Datapath Blog

Confidential Information Handling

Posted by Datapath on Jun 17, 2019 7:47:05 AM

Confidential, Top Secret, Sensitive, For Internal Use Only
These terms apply to information both hard-copy and electronic that should be handled with care. A lot of times, these designations apply to intellectual property, trade secrets, and security configurations. Listed below are several things to keep in mind when dealing with confidential information.

Shred, Shred, Shred
Someone may hand you documents, or you may print out a file or email containing sensitive information. Make sure that when you are done with it, that you shred-shred-shred these files instead of just placing them in the trash. Things to keep in mind: Leaving printed files in the printer tray, meeting handouts, printed emails.
- Attackers will go through the trash and dumpsters to obtain these sensitive documents.

Tidy up
Take a look around your desk... how many documents do you have out and available for someone to grab, or view? Be sure to keep a tidy workplace: put files away in locked drawers when not in use. Would you leave the keys to your house outside the front door at night, or inside, locked away?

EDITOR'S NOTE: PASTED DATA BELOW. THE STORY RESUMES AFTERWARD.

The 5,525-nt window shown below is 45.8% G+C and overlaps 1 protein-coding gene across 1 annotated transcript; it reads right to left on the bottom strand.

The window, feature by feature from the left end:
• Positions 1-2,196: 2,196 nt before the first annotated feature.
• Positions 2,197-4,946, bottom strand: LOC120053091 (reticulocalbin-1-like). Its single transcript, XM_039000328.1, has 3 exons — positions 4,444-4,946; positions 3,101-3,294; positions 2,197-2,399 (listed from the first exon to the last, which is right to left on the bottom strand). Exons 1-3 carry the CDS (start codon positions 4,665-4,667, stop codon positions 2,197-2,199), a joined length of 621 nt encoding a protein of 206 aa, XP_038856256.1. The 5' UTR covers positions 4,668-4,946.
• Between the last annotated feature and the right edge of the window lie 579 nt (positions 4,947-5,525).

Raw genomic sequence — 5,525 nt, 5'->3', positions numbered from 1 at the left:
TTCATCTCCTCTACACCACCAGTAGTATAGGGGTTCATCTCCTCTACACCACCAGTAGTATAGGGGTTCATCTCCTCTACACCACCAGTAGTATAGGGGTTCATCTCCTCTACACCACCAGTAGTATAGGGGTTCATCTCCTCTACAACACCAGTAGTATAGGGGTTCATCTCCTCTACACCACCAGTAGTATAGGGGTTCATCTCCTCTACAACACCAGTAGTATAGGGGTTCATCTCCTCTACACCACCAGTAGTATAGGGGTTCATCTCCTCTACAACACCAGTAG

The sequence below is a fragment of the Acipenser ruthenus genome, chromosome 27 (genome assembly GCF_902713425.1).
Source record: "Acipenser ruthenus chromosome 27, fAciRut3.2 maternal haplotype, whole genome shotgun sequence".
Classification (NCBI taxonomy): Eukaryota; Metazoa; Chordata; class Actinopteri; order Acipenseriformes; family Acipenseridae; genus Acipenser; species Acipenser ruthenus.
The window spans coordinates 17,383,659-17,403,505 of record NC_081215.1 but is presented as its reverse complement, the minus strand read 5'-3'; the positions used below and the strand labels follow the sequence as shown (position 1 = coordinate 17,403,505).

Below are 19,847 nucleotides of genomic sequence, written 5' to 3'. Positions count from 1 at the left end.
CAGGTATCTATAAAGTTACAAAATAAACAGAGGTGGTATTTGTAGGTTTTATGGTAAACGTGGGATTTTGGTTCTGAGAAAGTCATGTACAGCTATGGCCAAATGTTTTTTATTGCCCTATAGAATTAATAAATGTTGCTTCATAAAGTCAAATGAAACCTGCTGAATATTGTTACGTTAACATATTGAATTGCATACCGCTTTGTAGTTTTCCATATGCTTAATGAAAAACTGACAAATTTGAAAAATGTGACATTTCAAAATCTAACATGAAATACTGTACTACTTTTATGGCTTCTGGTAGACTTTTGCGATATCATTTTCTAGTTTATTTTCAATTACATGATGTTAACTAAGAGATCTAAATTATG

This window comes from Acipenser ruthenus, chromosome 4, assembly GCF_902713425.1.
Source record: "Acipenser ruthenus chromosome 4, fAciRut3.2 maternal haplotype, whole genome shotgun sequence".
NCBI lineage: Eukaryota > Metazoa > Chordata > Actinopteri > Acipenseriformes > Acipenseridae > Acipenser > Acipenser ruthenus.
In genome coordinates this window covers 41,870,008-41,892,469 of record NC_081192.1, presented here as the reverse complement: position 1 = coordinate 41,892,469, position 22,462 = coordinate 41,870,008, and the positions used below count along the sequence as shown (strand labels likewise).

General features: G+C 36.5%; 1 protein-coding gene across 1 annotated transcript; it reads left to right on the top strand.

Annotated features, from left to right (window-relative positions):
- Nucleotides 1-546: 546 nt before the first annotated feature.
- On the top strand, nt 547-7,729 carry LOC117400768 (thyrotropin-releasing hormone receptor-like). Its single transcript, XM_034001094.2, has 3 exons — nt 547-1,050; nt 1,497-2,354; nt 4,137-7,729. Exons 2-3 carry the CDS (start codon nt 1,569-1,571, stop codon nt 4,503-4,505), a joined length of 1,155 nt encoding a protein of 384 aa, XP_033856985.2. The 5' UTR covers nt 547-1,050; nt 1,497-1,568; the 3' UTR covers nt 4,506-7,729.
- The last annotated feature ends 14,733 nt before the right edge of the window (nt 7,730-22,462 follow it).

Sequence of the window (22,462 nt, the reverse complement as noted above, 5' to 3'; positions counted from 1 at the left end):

- Bad guys have been known to impersonate maintenance staff and cleaning crews to grab files off of desks after hours

Data and Files - Encryption and Secure deletion
Does your company give you a laptop to use? Is the data on that laptop encrypted? What about USB (thumb) drives that contain company files... are those encrypted?
What would happen if that laptop or USB drive were to go missing, or even stolen? All those files could easily be read, copied, sold... Consider using encryption on sensitive files wherever they may be located. It becomes very difficult for attackers to read them if they are encrypted.
- Immediately report to your manager if you suspect sensitive data has been compromised, lost, or stolen.

Sensitive information is the holy grail of an organization. If it were to be stolen or lost, the company is at risk of losing value, may suffer fines, and even public embarrassment. Treat your company's data like you would your own social security number, credit card information, or healthcare information: with great care.

Topics: Security